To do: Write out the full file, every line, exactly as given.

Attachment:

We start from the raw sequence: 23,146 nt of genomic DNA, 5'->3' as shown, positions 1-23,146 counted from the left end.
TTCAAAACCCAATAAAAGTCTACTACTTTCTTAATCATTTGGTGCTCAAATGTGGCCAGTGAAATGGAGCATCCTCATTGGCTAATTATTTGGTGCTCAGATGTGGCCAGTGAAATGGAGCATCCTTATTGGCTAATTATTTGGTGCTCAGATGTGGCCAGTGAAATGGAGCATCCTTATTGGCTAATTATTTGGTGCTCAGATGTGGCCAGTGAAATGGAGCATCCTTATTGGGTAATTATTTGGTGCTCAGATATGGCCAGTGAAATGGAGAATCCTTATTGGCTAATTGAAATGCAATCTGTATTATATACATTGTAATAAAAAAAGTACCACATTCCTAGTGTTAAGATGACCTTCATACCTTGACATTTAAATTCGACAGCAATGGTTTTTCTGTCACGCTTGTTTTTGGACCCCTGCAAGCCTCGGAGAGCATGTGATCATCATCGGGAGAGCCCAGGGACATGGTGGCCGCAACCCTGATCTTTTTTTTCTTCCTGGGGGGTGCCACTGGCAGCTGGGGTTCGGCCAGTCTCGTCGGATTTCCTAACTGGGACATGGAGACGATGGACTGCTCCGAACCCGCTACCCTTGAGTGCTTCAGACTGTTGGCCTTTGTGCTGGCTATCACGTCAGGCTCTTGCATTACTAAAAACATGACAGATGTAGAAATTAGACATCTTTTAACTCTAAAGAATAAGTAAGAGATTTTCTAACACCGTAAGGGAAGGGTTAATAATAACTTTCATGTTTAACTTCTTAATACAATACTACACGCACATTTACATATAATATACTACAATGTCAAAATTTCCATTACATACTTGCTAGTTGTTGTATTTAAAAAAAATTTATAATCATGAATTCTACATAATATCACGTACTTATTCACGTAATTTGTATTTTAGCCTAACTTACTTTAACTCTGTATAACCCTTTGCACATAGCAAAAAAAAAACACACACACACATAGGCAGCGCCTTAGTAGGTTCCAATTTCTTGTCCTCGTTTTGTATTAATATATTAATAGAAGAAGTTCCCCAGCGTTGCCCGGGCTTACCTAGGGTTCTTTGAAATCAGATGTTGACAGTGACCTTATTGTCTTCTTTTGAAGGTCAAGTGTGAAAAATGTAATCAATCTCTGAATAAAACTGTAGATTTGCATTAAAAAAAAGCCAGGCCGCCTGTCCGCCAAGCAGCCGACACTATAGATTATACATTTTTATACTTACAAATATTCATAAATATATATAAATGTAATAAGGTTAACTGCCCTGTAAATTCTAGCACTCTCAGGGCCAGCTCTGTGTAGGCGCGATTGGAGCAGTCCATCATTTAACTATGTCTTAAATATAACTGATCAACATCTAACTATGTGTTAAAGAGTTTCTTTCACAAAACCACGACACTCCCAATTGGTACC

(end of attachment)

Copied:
We start from the raw sequence: 23,146 nt of genomic DNA, 5'->3' as shown, positions 1-23,146 counted from the left end.
TTCAAAACCCAATAAAAGTCTACTACTTTCTTAATCATTTGGTGCTCAAATGTGGCCAGTGAAATGGAGCATCCTCATTGGCTAATTATTTGGTGCTCAGATGTGGCCAGTGAAATGGAGCATCCTTATTGGCTAATTATTTGGTGCTCAGATGTGGCCAGTGAAATGGAGCATCCTTATTGGCTAATTATTTGGTGCTCAGATGTGGCCAGTGAAATGGAGCATCCTTATTGGGTAATTATTTGGTGCTCAGATATGGCCAGTGAAATGGAGAATCCTTATTGGCTAATTGAAATGCAATCTGTATTATATACATTGTAATAAAAAAAGTACCACATTCCTAGTGTTAAGATGACCTTCATACCTTGACATTTAAATTCGACAGCAATGGTTTTTCTGTCACGCTTGTTTTTGGACCCCTGCAAGCCTCGGAGAGCATGTGATCATCATCGGGAGAGCCCAGGGACATGGTGGCCGCAACCCTGATCTTTTTTTTCTTCCTGGGGGGTGCCACTGGCAGCTGGGGTTCGGCCAGTCTCGTCGGATTTCCTAACTGGGACATGGAGACGATGGACTGCTCCGAACCCGCTACCCTTGAGTGCTTCAGACTGTTGGCCTTTGTGCTGGCTATCACGTCAGGCTCTTGCATTACTAAAAACATGACAGATGTAGAAATTAGACATCTTTTAACTCTAAAGAATAAGTAAGAGATTTTCTAACACCGTAAGGGAAGGGTTAATAATAACTTTCATGTTTAACTTCTTAATACAATACTACACGCACATTTACATATAATATACTACAATGTCAAAATTTCCATTACATACTTGCTAGTTGTTGTATTTAAAAAAAATTTATAATCATGAATTCTACATAATATCACGTACTTATTCACGTAATTTGTATTTTAGCCTAACTTACTTTAACTCTGTATAACCCTTTGCACATAGCAAAAAAAAAACACACACACACATAGGCAGCGCCTTAGTAGGTTCCAATTTCTTGTCCTCGTTTTGTATTAATATATTAATAGAAGAAGTTCCCCAGCGTTGCCCGGGCTTACCTAGGGTTCTTTGAAATCAGATGTTGACAGTGACCTTATTGTCTTCTTTTGAAGGTCAAGTGTGAAAAATGTAATCAATCTCTGAATAAAACTGTAGATTTGCATTAAAAAAAAGCCAGGCCGCCTGTCCGCCAAGCAGCCGACACTATAGATTATACATTTTTATACTTACAAATATTCATAAATATATATAAATGTAATAAGGTTAACTGCCCTGTAAATTCTAGCACTCTCAGGGCCAGCTCTGTGTAGGCGCGATTGGAGCAGTCCATCATTTAACTATGTCTTAAATATAACTGATCAACATCTAACTATGTGTTAAAGAGTTTCTTTCACAAAACCACGACACTCCCAATTGGTACC